German Foreign Minister Annalena Baerbock does not want to let the attack by the Palestinian organization Hamas dissuade her from continuing to support humanitarian aid organizations in Palestine that are classified by Israel as close to terrorism.
Baerbock says: “I strongly condemn the terrorist attacks from Gaza against Israel. Israel has our full solidarity and the right under international law to defend itself against terror.” But she does not draw the conclusion from this, namely to immediately stop German support for dubious Palestinian organizations.
Baerbock’s team considers the NGOs on Israel’s terror list to be trustworthy
As documents from the Bundestag show, a dispute has been simmering between the Israeli government and the German Foreign Minister for months over the financing of six Palestinian non-governmental organizations (NGOs). The Israelis describe them as terrorist organizations, but the German side does not follow this view and supports the NGOs.
The Foreign Office, led by Baerbock, most recently responded to this in June corresponding request from the Left in the Bundestag pointed out. This makes it clear that the NGOs that are on the list of possible terrorist financiers in Israel have been checked by Baerbock’s team, but are still considered trustworthy.
On October 19, 2021, the Israeli Ministry of Defense declared six Palestinian non-governmental organizations in the occupied Palestinian territories to be “terrorist organizations.” Addameer, al-Haq, Defense for Children Palestinethe Union of Agricultural Work Committees, Bisan Center for Research and Development and the Union of Palestinian Women Committees.
The money does not flow directly, but through German aid organizations
The government classified the organizations as “terrorist” in accordance with an Israeli law from 2016. In doing so, it “effectively banned the activities of the affected NGOs,” the human rights organization Amnesty International said at the time. In doing so, it authorized the Israeli authorities to open their offices to close down, confiscate their assets, arrest and imprison their employees. All organizations are suspected of supporting terrorists in one way or another.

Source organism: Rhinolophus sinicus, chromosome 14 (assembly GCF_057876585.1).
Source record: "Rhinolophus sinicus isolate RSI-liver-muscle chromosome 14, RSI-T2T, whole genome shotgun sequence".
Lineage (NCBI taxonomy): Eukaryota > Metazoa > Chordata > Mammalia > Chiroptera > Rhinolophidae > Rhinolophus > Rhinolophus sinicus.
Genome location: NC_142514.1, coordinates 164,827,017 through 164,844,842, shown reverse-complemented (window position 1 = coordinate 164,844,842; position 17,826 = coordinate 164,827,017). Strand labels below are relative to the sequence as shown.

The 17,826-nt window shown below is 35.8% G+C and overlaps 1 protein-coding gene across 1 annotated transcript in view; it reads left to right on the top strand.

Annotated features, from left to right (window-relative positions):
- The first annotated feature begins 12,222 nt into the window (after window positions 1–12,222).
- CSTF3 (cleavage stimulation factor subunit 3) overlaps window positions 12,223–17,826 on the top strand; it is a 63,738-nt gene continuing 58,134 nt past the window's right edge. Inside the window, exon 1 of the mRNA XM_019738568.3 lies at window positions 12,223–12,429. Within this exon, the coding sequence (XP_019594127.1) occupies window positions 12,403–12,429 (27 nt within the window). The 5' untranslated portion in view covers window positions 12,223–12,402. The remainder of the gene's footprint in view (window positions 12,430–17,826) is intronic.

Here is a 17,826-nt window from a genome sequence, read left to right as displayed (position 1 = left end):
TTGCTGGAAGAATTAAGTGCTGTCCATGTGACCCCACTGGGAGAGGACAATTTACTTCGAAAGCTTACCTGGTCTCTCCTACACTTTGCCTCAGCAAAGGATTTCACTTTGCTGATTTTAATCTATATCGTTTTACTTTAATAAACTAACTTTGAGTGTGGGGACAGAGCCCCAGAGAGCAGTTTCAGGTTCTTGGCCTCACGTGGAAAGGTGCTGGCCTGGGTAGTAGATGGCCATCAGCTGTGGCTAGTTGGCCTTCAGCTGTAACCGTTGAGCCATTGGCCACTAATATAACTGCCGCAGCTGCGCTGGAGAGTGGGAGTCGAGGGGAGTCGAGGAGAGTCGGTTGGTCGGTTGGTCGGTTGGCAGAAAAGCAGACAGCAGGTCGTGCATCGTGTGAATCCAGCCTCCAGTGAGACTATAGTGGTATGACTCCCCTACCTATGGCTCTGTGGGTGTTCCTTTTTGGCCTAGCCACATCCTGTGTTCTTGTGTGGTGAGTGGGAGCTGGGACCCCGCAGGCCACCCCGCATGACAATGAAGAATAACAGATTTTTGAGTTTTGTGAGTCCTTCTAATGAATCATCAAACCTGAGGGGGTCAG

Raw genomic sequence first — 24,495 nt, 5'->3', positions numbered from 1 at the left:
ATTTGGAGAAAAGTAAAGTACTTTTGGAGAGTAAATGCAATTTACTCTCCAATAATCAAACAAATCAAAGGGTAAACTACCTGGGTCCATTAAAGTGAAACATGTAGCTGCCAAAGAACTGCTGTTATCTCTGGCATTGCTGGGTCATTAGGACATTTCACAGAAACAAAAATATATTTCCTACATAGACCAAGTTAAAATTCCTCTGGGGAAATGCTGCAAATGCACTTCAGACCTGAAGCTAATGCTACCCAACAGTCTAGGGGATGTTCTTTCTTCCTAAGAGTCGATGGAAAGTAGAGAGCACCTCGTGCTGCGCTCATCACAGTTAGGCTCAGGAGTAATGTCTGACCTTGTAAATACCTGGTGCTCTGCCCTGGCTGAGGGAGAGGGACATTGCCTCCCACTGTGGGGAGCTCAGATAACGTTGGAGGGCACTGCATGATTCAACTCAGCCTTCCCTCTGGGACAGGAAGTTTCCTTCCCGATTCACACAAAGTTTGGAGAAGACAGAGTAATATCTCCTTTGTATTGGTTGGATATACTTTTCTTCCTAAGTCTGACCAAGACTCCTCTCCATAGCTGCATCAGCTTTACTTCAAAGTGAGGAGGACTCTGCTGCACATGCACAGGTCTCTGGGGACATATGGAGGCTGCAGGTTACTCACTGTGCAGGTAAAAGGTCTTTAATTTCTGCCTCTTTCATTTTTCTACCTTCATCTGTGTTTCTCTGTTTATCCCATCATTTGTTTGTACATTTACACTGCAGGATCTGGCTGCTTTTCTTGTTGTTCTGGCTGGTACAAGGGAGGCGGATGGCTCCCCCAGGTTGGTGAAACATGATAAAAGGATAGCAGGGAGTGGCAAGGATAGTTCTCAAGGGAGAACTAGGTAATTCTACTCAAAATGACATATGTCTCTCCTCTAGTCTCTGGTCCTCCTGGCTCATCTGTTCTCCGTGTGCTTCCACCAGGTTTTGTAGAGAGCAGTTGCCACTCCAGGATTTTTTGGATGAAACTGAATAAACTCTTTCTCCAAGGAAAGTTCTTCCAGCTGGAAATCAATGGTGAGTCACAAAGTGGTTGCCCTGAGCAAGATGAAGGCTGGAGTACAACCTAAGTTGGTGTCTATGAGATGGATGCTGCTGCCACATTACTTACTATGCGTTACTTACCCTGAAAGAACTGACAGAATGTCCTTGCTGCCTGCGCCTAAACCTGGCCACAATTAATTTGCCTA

They still get money from Germany. It’s about 340 million euros from the Foreign Office and the Development Aid Ministry, some of which ends up with these groups. The money does not flow directly to the Palestinians, but through German aid organizations such as the Civil Peace Service – motto: “We are not afraid of conflict”, Medico and party-affiliated foundations.
The aid organization itself is aware of the “tightrope act,” as Medico describes it in a current statement: They are trying with partner organizations “to counteract the dynamics in Gaza and to counter the lack of prospects with solidarity support. This is a constant tightrope act – not because we have to fear that our help will fall into the wrong hands, but because it is clear that we will not be able to change the general conditions.”
Almost 20 EU countries see things differently than Baerbock’s house
Baerbock points out that the Foreign Office’s position on the Israeli attitude towards the six Palestinian non-governmental organizations in question corresponds to that of the foreign ministries of eight EU countries, including France and Italy. However, there are apparently almost 20 EU countries that see it differently. This also explains the information chaos that currently exists in Brussels on the subject.
In addition to the German money, around twice as much comes from the EU. EU Enlargement Commissioner Oliver Varhelyi announced on Monday that it would no longer be paid.
Just hours later, a second commissioner spoke up and contradicted: “The EU’s humanitarian assistance to Palestinians in need will continue as long as necessary,” wrote Humanitarian Aid Commissioner Janez Lenarcic.